1. War criminals should be prohibited from holding public office while they are serving their sentences. 

A fundamental aim of the peace process is to allow the FARC to pursue their political objectives within the democratic arena.  Members of the FARC should have their full political rights respected—including the right to run for and hold office—but only after they have fulfilled any sentences for war crimes or crimes against humanity.[iii] Running and holding office while serving a sentence is incompatible with the punishment due for offenses as serious as war crimes or crimes against humanity.

In closing, I would like to reiterate our support for your efforts to bring an end to years of war in Colombia, and our own commitment to helping however we can to ensure the peace process advances the fundamental rights of all Colombians.



José Miguel Vivanco
Human Rights Watch




[i] The justice component of the original agreement is at odds with this obligation by allowing confessed war criminals to avoid any period of incarceration as punishment. Instead of being deprived of their liberty, guerrilla fighters who fully and promptly confess their crimes would be subject to “restraints of rights and liberties” while required to carry out community service projects to assist victims.   The definition of “restraints of rights and liberties” included in the agreement is so ambiguous and vague that it could allow FARC guerrillas to avoid any serious punishment. For example, those convicted to these sanctions would be allowed to carry out a range of movements as long as these are “compatible” with their sanctions and would not be subject to any consequence if they fail to carry out their community service sanctions.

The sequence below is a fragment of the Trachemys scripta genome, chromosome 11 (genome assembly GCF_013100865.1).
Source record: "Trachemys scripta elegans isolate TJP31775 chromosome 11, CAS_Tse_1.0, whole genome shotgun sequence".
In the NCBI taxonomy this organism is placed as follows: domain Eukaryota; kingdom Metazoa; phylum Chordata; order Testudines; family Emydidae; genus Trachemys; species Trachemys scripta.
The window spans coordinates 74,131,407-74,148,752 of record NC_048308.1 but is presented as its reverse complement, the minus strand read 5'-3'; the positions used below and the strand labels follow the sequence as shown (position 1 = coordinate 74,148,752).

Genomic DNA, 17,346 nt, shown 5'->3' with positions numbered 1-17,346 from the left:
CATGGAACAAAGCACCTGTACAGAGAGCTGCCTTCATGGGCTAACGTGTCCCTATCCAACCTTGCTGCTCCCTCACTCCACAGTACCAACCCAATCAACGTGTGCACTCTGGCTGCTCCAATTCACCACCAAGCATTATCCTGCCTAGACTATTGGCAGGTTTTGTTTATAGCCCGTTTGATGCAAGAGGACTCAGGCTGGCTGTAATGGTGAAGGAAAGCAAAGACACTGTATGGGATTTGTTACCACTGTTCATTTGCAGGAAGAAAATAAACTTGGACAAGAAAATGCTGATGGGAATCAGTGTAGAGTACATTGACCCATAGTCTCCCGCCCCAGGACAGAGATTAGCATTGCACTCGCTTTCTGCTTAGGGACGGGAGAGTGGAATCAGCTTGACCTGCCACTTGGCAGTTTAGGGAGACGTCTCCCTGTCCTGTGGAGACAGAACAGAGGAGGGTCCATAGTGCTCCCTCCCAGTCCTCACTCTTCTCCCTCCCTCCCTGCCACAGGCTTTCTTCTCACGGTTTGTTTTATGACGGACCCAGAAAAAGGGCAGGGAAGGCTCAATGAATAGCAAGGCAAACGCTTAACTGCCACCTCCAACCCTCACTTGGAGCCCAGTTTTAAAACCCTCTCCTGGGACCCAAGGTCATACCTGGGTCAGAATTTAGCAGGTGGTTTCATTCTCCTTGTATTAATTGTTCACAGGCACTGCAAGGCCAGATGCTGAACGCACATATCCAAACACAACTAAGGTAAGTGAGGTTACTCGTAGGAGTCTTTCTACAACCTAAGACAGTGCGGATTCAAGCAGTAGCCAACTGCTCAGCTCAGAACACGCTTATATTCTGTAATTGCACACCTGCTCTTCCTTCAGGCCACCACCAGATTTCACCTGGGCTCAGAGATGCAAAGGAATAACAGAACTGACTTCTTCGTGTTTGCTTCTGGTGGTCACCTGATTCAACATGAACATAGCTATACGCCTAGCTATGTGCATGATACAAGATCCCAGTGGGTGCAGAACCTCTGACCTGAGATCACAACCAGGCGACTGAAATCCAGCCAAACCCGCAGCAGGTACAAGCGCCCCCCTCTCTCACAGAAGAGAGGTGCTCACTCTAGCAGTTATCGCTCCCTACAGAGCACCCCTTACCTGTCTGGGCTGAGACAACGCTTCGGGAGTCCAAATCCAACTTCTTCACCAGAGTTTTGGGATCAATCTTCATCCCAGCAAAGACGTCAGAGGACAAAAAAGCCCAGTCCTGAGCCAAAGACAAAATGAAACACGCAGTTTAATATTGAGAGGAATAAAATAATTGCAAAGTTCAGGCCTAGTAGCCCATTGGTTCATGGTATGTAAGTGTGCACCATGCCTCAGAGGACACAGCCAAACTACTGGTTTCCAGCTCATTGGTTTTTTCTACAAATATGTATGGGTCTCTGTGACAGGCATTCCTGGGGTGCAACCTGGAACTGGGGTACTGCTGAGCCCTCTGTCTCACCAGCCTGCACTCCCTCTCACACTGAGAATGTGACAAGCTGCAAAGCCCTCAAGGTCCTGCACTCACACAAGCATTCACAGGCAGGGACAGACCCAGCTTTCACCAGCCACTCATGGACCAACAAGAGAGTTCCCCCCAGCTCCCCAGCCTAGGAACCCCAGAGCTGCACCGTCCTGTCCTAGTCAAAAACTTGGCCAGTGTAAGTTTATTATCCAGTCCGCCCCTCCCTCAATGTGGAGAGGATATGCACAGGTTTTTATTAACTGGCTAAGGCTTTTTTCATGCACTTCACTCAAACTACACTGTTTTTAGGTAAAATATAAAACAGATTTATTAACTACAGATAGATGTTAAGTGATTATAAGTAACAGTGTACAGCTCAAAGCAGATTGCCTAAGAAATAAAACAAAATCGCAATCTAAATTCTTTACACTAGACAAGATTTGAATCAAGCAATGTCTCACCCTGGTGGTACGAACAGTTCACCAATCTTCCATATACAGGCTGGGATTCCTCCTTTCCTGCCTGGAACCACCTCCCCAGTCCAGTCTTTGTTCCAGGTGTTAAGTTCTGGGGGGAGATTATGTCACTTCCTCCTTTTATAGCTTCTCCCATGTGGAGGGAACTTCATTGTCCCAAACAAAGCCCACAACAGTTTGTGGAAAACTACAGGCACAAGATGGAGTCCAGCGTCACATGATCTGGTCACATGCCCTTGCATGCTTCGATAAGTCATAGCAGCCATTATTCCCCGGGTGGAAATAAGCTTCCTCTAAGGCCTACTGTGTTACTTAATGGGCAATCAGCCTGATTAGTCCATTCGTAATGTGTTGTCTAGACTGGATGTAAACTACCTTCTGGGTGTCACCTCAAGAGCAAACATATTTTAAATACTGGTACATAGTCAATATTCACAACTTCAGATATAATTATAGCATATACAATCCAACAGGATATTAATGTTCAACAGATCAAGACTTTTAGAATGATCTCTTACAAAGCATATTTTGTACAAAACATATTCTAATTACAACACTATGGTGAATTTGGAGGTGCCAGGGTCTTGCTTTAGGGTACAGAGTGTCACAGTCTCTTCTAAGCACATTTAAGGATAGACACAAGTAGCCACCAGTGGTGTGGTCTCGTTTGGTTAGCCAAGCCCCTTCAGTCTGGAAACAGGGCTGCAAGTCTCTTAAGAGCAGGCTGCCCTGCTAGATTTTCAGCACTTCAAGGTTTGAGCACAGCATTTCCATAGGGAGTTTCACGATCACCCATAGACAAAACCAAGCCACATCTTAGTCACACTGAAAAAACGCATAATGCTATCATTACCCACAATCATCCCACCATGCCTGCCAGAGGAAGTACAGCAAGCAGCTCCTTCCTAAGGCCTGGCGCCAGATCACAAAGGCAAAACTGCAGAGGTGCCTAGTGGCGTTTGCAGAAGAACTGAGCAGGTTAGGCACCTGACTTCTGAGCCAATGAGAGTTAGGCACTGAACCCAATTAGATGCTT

[ii] Human Rights Watch has shown that the definition in the original agreement contains two phrases that could be interpreted in a manner inconsistent with international law to allow army and FARC commanders to avoid responsibility for crimes committed by their subordinates. This definition could especially benefit army generals under investigation for “false positive” killings committed by troops under their control. Our June 2015 report, On Their Watch, shows that many of active or retired army generals could have criminal responsibility under the accepted definition of command responsibility under international law, including some of the 16 generals currently under investigation.


[iii] The original agreement includes a broad provision on political rights establishing that “the imposition of any sanction in the … [Special Jurisdiction] will not bar [anyone] for political participation nor will it limit any right, active or passive, of political participation.” This provision seems to allow war criminals to run or hold public office while serving their sentences, apparently including those who did not fully cooperate with the justice system and would therefore serve prison sentences under the accord.